Kate Moss will make a cameo appearance in David Walliams' The Boy in the Dress
fashion
News
The image released by the Salvation Army, using 'The Dress'
news
Sport
Liverpool defender Kolo Toure
football Defender could make history in the FA Cup, but African Cup of Nations win means he's already content
Latest stories from i100
Have you tried new the Independent Digital Edition apps?
Independent Dating
and  

By clicking 'Search' you
are agreeing to our
Terms of Use.

iJobs Job Widget
iJobs General

Ashdown Group: Technical Presales Consultant - London - £65,000 OTE.

£65000 per annum: Ashdown Group: Technical Presales Engineer - central London ...

Recruitment Genius: Physiotherapist / Sports Therapist

£20000 - £50000 per annum: Recruitment Genius: A Physiotherapist / Sports Ther...

Recruitment Genius: Sales Executive / Advisor

£8 - £9 per hour: Recruitment Genius: Sales Executives / Advisors are required...

Recruitment Genius: Warehouse Operative

£14000 - £15000 per annum: Recruitment Genius: An opportunity has arisen for a...

Day In a Page

Homeless Veterans campaign: Donations hit record-breaking £1m target after £300,000 gift from Lloyds Bank

Homeless Veterans campaign

Donations hit record-breaking £1m target after huge gift from Lloyds Bank
Flight MH370 a year on: Lost without a trace – but the search goes on

Lost without a trace

But, a year on, the search continues for Flight MH370
Germany's spymasters left red-faced after thieves break into brand new secret service HQ and steal taps

Germany's spy HQ springs a leak

Thieves break into new €1.5bn complex... to steal taps
International Women's Day 2015: Celebrating the whirlwind wit of Simone de Beauvoir

Whirlwind wit of Simone de Beauvoir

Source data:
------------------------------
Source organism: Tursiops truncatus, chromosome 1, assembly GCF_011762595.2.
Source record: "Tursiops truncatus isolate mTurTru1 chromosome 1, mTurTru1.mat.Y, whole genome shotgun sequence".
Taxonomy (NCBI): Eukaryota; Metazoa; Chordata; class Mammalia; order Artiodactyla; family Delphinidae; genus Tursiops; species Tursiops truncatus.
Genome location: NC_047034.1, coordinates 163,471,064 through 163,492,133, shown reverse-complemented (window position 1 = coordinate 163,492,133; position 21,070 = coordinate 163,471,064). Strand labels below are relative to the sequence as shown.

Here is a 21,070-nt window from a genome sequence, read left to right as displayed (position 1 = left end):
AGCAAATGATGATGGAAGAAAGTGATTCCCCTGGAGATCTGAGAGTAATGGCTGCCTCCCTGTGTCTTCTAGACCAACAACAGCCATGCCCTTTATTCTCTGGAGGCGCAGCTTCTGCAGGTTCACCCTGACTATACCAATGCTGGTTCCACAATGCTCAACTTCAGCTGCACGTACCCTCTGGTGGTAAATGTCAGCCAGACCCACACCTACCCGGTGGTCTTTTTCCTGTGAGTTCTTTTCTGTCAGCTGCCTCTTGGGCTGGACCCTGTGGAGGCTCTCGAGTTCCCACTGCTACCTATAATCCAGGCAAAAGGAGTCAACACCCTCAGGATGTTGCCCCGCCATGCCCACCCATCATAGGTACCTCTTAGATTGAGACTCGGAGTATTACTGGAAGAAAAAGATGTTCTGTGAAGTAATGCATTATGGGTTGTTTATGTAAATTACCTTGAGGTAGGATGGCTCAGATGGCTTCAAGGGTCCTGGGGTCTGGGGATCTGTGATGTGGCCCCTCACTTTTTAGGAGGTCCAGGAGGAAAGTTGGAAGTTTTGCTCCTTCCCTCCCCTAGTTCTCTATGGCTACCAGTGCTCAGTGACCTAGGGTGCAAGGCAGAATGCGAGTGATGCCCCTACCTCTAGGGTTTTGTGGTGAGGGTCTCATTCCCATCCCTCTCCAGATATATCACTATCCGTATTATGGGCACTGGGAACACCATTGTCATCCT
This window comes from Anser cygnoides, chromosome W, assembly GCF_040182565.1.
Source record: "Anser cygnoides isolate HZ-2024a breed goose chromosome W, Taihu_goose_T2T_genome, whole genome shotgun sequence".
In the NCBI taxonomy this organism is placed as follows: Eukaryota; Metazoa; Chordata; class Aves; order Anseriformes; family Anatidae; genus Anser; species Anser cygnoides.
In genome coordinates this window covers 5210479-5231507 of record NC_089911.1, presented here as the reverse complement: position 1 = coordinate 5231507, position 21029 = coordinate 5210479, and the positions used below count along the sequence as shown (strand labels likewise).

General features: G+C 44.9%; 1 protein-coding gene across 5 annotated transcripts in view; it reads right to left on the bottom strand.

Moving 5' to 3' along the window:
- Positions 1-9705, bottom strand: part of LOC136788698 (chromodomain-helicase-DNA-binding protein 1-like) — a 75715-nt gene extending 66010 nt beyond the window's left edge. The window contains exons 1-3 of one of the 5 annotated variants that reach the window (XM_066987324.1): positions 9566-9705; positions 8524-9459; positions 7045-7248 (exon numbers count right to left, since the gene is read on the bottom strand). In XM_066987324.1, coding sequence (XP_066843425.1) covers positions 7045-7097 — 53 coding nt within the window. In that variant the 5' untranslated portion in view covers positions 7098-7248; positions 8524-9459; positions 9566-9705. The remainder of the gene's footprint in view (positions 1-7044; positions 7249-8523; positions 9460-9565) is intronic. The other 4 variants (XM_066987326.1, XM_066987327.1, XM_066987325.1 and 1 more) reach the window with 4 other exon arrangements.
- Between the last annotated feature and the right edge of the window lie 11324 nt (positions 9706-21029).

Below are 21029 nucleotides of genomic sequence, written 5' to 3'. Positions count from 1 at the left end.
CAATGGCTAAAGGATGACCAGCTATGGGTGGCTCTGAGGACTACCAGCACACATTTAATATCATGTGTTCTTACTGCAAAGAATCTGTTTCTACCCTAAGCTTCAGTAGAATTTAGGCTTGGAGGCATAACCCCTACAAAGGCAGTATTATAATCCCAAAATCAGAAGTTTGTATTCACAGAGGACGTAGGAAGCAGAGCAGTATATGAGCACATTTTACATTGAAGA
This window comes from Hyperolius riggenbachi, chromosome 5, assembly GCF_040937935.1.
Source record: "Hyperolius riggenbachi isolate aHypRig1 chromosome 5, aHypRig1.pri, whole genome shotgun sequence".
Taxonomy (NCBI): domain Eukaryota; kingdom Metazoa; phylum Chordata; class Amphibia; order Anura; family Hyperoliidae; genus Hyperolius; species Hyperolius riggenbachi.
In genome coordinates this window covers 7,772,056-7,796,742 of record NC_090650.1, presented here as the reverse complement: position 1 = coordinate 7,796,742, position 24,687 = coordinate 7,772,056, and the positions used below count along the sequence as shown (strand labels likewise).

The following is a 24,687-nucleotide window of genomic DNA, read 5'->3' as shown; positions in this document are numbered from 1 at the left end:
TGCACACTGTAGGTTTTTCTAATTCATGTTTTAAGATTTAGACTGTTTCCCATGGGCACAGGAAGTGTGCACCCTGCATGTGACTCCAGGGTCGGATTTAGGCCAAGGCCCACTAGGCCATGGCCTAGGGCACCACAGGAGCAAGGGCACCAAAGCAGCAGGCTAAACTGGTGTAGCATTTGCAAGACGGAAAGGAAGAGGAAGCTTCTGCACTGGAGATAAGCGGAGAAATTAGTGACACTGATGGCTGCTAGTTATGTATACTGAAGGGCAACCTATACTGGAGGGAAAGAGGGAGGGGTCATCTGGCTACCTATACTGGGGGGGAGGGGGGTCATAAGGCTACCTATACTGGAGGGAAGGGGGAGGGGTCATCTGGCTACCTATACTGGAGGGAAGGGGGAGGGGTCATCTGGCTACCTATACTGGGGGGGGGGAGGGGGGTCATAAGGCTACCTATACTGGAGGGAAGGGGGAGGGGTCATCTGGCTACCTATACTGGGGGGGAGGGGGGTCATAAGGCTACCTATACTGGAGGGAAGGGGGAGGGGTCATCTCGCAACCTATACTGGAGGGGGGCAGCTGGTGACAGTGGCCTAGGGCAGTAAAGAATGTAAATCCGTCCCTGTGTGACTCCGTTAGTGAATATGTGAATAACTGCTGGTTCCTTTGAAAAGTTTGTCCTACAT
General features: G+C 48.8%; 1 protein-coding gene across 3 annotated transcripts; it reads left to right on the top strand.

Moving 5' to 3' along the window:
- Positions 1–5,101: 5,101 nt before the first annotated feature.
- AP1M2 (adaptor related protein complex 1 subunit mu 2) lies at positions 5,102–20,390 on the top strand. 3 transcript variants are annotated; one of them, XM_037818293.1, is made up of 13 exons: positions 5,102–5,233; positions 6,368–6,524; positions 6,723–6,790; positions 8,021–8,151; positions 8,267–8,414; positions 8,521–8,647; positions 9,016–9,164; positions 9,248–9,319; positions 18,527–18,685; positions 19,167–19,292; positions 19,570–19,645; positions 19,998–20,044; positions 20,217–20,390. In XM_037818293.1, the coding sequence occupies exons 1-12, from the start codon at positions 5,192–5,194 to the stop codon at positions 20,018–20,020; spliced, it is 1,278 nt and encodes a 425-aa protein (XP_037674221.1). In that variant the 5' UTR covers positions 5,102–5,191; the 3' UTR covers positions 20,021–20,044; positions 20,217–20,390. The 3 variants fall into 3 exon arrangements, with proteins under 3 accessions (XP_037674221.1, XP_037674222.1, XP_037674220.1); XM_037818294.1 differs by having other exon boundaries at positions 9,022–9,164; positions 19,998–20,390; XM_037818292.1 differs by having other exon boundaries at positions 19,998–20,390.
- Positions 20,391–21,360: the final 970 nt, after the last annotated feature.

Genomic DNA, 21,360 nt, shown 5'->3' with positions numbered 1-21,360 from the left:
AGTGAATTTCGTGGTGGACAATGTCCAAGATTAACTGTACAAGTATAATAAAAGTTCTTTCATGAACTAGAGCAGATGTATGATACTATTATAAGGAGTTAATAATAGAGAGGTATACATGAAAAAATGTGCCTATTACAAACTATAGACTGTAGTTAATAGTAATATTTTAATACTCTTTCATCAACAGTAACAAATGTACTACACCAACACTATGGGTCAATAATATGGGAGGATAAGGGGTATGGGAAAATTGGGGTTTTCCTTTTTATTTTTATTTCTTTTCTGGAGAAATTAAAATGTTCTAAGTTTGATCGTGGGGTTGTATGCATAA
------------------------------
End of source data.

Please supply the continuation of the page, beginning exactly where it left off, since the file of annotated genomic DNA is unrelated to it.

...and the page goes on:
Simone de Beauvoir's seminal feminist polemic, 'The Second Sex', has been published in short-form for International Women's Day
Mark Zuckerberg’s hiring policy might suit him – but it wouldn’t work for me

Mark Zuckerberg’s hiring policy might suit him – but it wouldn’t work for me

Why would I want to employ someone I’d be happy to have as my boss, asks Simon Kelner
Confessions of a planespotter: With three Britons under arrest in the UAE, the perils have never been more apparent

Confessions of a planespotter

With three Britons under arrest in the UAE, the perils have never been more apparent. Sam Masters explains the appeal
Russia's gulag museum 'makes no mention' of Stalin's atrocities

Russia's gulag museum

Ministry of Culture-run site 'makes no mention' of Stalin's atrocities
The big fresh food con: Alarming truth behind the chocolate muffin that won't decay

The big fresh food con

Joanna Blythman reveals the alarming truth behind the chocolate muffin that won't decay
Virginia Ironside was my landlady: What is it like to live with an agony aunt on call 24/7?

Virginia Ironside was my landlady

Tim Willis reveals what it's like to live with an agony aunt on call 24/7
Paris Fashion Week 2015: The wit and wisdom of Manish Arora's exercise in high camp

Paris Fashion Week 2015

The wit and wisdom of Manish Arora's exercise in high camp
8 best workout DVDs

8 best workout DVDs

If your 'New Year new you' regime hasn’t lasted beyond February, why not try working out from home?
Paul Scholes column: I don't believe Jonny Evans was spitting at Papiss Cissé. It was a reflex. But what the Newcastle striker did next was horrible

Paul Scholes column

I don't believe Evans was spitting at Cissé. It was a reflex. But what the Newcastle striker did next was horrible
Miguel Layun interview: From the Azteca to Vicarage Road with a million followers

From the Azteca to Vicarage Road with a million followers

Miguel Layun is a star in Mexico where he was criticised for leaving to join Watford. But he says he sees the bigger picture
Frank Warren column: Amir Khan ready to meet winner of Floyd Mayweather v Manny Pacquiao

Khan ready to meet winner of Mayweather v Pacquiao

The Bolton fighter is unlikely to take on Kell Brook with two superstar opponents on the horizon, says Frank Warren
War with Isis: Iraq's government fights to win back Tikrit from militants - but then what?

Baghdad fights to win back Tikrit from Isis – but then what?

Patrick Cockburn reports from Kirkuk on a conflict which sectarianism has made intractable